03/15/17 Lori McKenna just sent us a wonderful photograph of her exhibit at the Country Music Hall of Fame. She so graciously put on display her Wells Bay State instrument and I am so grateful to her for including the guitar in her exhibit. What an honor to be displayed in that hallowed place!
11/8/16 Jim Palana introduces his new CD "Lefty". The music prominently features a guitar I made in 2005. Jim has really "broken it in"! It sounds great!
Get his new CD at CDBaby.com, I-Tunes, Spotify, all the on-line music sites. Jim also recently performed on television doing many of the songs from the new album.
The performance was recorded with microphones so he got the true sound of his guitar. Watch his performance here. The sunburst never looked or sounded so good!
10/22/16 Bay state introduces its new 12 string design. See it here.
1/1/16 Bay State shows its' new Multi-Scale instrument. See it here.
4/15/15 Kiley Evans, with her signature guitar, in the June issue of Premier Guitar Magazine! Congratulations, Kiley!!!
3/23/15 An old friend, Jim Hansen tries out a brand new Bay State Ditson in Adirondack Spruce and Brazilian Rosewood!
3/5/15 Bay State delivers to Major League umpire, Jerry Layne the one off "Baseball" Guitar.
8/16/14 The new Bay State studio is now producing instruments in Omond Beach, FL! Look for new signature models soon! See the new shop!
5/09/14 Bay State will cease production from June 1, 2014 until August 1, 2014 to to move the workshop and studio to Ormond Beach, FL. See you soon!!
8/24/13 Congratulations to Jim Palana on his new CD "Old Head". His Bay State never sounded so good! Thanks for placing the Bay State logo and guitar so prominently on the CD!!!
5/13/13 Bill Motte's new CD is released! Look at Bill playing his Bay State Tilton on the back cover! Great sounding guitar on the CD, Bill!
5/9/13 Kiley Evans picked up her brand new "Kiley Evans signature" guitar today. Note her tattoo and the pickguard engraving. I think she is very happy!!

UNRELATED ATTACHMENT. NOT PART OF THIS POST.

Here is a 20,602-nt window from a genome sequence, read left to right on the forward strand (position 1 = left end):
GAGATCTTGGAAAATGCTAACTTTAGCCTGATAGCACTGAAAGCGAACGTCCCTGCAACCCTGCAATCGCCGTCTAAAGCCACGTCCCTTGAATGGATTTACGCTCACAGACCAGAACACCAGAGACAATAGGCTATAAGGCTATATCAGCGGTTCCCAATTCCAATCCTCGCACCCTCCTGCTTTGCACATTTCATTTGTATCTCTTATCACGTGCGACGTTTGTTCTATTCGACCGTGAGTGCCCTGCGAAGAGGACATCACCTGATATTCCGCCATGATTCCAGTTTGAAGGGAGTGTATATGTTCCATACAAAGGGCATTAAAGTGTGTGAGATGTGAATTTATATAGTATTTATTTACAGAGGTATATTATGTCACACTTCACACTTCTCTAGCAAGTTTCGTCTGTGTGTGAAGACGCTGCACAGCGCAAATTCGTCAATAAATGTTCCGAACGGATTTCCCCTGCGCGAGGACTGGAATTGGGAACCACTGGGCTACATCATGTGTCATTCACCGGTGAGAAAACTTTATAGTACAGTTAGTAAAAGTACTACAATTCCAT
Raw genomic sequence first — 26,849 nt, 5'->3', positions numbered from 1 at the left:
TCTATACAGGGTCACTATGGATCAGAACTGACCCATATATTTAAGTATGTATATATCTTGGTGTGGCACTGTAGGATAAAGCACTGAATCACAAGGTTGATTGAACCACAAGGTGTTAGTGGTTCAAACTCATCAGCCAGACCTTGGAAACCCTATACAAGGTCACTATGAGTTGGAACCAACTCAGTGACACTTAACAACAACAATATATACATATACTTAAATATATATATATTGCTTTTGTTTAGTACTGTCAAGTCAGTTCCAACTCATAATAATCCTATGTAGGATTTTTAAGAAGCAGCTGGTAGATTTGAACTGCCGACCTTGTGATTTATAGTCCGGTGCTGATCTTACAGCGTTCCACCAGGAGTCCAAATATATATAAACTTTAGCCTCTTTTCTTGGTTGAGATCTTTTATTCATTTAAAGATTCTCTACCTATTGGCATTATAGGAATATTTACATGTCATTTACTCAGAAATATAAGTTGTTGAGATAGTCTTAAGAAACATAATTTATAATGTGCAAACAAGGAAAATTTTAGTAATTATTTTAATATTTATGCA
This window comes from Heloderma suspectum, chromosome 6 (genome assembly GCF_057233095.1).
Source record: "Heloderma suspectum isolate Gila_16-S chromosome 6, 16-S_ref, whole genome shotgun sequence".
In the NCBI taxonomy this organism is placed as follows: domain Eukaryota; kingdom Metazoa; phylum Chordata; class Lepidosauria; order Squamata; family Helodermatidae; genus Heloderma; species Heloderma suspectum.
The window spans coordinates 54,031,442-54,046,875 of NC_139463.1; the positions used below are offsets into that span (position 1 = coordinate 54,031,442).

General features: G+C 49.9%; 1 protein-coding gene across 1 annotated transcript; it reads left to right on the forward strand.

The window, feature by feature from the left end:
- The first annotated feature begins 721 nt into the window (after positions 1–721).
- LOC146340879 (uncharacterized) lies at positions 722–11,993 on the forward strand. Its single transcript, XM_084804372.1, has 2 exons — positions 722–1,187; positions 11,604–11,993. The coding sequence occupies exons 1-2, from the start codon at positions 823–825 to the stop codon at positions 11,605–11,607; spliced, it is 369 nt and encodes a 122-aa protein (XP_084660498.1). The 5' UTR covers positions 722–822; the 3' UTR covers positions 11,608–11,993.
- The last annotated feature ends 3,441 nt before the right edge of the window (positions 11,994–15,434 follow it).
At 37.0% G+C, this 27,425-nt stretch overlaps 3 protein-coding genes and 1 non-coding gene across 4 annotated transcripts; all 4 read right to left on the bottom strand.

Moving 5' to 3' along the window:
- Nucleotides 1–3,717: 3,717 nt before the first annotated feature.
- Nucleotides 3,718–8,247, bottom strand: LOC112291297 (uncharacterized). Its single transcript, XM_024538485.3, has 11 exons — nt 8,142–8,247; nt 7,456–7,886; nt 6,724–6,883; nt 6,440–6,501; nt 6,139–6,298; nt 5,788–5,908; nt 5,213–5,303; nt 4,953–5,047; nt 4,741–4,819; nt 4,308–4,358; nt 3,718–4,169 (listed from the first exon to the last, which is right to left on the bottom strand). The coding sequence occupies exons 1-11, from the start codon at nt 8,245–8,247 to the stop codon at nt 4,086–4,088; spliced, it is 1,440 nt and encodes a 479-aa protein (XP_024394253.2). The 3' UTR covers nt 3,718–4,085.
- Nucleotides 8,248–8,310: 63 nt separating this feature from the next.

4/25/13 The brand new "Kiley Evans signature" model is finished! It is a Tilton with a 13 fret to the body neck joint. Her signature is at the 5th fret! It sounds terrific! See it here.
4/7/13 Bay State is proud to announce that as of 4/1/13 all of its' models now incorporate a super-thin Nitro-Cellulose lacquer finish. Just like it was done by the builders in the 1920's and 1930's, when tone was paramount! You can hear the difference compared to the modern finishes used by most builders' and factories.
12/25/12 Bay State will cease production from December 25, 2012 until March 1, 2013 to allow everyone a much needed extended vacation. See you soon!!
12/20/12 All Bay State instruments manufactured after Dec 15, 2012 are pre-configured for the installation of an acoustic pickup. The jack hole is pre-drilled, making the installation of an acoustic pickup a very simple process!
12/8/12 Coming in 2013, the country music sensation, Kiley Evans signature model. With her collaboration we created a Bay State design like no other! We are very excited about it!
5/13/12 Bay State introduces the innovative Bay State Soundring® as an option on all models (vintage and modern).
April, 2012 Mark Casey of The Ravens playing his brand new Bay State "Somerville" at Johnny D's in the town of Somerville!
12/4/10 Doug Large plays a ragtime Irving Berlin on a Bay State Ditson at his Re-Tunes Guitar Clinic.
10/22/10 Bay State Guitars Featured in The Fretboard Journal
An article on the resurrection of Bay State guitars appears in the Fall issue (Number 19) of The Freboard Journal, written by Ken Reback. Ken visited the factory this past February and did an extensive interview. He wrote a terrific article about the Bay State instruments and what we are trying to accomplish with the resurrection of the name. Highly recommended - get your copy today!
4/13/10 Brian Nogueira performing with his custom Bay State Excelsior
2/10/10 Winter Guitar Deliveries
Bay State Guitars just delivered five instruments to Re-Tunes. Two were immediately sold to waiting buyers!
2/1/10 De-damping of all Bay State Instruments